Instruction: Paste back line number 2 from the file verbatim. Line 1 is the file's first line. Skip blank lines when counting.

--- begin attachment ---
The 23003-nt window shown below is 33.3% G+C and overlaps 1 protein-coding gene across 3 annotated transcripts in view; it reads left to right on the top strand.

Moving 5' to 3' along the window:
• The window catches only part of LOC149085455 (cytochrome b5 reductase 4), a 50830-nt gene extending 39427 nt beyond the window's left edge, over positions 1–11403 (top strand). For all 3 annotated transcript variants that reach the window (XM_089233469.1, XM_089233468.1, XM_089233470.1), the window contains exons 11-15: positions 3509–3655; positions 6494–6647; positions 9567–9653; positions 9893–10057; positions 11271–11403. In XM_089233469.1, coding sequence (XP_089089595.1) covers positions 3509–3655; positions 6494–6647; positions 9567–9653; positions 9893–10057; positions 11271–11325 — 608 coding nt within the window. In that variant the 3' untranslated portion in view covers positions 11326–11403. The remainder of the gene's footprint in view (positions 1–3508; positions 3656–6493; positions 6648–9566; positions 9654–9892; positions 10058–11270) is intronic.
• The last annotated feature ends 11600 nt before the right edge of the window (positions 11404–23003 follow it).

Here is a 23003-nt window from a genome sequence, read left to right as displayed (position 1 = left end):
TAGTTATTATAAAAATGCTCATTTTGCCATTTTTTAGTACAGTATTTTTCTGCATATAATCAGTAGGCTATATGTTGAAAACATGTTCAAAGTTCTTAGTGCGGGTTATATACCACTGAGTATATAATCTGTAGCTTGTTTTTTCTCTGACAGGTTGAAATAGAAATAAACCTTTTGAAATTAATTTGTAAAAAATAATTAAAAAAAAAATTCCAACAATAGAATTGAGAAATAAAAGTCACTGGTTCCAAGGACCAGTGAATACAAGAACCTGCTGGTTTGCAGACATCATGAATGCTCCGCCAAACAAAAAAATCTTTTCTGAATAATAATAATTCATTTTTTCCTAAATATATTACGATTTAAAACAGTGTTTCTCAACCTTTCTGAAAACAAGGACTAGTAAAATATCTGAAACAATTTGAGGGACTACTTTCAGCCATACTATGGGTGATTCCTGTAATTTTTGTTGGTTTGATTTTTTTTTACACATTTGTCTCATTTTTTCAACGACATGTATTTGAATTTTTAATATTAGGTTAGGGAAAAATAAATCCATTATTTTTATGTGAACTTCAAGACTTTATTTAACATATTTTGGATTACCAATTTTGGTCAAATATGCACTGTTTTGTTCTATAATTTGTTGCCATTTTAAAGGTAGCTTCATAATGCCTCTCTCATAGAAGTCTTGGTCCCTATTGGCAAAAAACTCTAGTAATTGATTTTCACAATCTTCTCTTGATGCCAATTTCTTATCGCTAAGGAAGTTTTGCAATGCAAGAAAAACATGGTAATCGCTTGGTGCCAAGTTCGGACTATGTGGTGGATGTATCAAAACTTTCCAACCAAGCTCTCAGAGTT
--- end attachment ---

Moving 5' to 3' along the window: